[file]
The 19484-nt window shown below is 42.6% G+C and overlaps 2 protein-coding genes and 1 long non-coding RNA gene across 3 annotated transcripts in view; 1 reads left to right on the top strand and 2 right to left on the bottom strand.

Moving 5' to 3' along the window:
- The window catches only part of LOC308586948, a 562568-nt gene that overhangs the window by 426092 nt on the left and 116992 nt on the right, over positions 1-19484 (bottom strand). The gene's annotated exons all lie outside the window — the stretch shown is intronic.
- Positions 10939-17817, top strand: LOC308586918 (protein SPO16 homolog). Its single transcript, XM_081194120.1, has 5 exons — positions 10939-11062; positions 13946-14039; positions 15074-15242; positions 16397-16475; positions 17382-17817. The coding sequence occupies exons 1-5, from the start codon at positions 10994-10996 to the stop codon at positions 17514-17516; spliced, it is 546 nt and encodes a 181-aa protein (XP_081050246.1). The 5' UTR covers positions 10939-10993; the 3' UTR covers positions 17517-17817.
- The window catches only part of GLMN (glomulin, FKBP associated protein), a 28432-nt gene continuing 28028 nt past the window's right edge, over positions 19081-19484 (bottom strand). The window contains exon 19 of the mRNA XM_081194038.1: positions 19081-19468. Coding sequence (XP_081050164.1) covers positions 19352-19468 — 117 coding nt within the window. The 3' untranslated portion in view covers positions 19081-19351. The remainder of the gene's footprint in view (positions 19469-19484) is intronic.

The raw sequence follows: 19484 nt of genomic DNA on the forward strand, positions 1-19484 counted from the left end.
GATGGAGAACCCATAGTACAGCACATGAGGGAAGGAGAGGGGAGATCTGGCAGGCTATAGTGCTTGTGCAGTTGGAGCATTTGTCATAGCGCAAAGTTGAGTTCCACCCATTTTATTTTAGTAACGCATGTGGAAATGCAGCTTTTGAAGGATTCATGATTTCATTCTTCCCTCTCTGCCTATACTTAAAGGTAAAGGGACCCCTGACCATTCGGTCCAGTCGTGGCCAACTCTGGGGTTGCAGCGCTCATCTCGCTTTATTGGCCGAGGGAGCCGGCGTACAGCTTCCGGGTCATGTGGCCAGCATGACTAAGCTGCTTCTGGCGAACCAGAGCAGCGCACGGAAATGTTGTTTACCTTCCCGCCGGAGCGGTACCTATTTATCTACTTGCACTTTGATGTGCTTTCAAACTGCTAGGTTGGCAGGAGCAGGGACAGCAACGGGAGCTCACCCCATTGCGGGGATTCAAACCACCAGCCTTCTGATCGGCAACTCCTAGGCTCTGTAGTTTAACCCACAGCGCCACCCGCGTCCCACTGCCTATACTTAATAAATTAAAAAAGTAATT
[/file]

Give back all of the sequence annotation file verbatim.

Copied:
The 19484-nt window shown below is 42.6% G+C and overlaps 2 protein-coding genes and 1 long non-coding RNA gene across 3 annotated transcripts in view; 1 reads left to right on the top strand and 2 right to left on the bottom strand.

Moving 5' to 3' along the window:
- The window catches only part of LOC308586948, a 562568-nt gene that overhangs the window by 426092 nt on the left and 116992 nt on the right, over positions 1-19484 (bottom strand). The gene's annotated exons all lie outside the window — the stretch shown is intronic.
- Positions 10939-17817, top strand: LOC308586918 (protein SPO16 homolog). Its single transcript, XM_081194120.1, has 5 exons — positions 10939-11062; positions 13946-14039; positions 15074-15242; positions 16397-16475; positions 17382-17817. The coding sequence occupies exons 1-5, from the start codon at positions 10994-10996 to the stop codon at positions 17514-17516; spliced, it is 546 nt and encodes a 181-aa protein (XP_081050246.1). The 5' UTR covers positions 10939-10993; the 3' UTR covers positions 17517-17817.
- The window catches only part of GLMN (glomulin, FKBP associated protein), a 28432-nt gene continuing 28028 nt past the window's right edge, over positions 19081-19484 (bottom strand). The window contains exon 19 of the mRNA XM_081194038.1: positions 19081-19468. Coding sequence (XP_081050164.1) covers positions 19352-19468 — 117 coding nt within the window. The 3' untranslated portion in view covers positions 19081-19351. The remainder of the gene's footprint in view (positions 19469-19484) is intronic.

The raw sequence follows: 19484 nt of genomic DNA on the forward strand, positions 1-19484 counted from the left end.
GATGGAGAACCCATAGTACAGCACATGAGGGAAGGAGAGGGGAGATCTGGCAGGCTATAGTGCTTGTGCAGTTGGAGCATTTGTCATAGCGCAAAGTTGAGTTCCACCCATTTTATTTTAGTAACGCATGTGGAAATGCAGCTTTTGAAGGATTCATGATTTCATTCTTCCCTCTCTGCCTATACTTAAAGGTAAAGGGACCCCTGACCATTCGGTCCAGTCGTGGCCAACTCTGGGGTTGCAGCGCTCATCTCGCTTTATTGGCCGAGGGAGCCGGCGTACAGCTTCCGGGTCATGTGGCCAGCATGACTAAGCTGCTTCTGGCGAACCAGAGCAGCGCACGGAAATGTTGTTTACCTTCCCGCCGGAGCGGTACCTATTTATCTACTTGCACTTTGATGTGCTTTCAAACTGCTAGGTTGGCAGGAGCAGGGACAGCAACGGGAGCTCACCCCATTGCGGGGATTCAAACCACCAGCCTTCTGATCGGCAACTCCTAGGCTCTGTAGTTTAACCCACAGCGCCACCCGCGTCCCACTGCCTATACTTAATAAATTAAAAAAGTAATT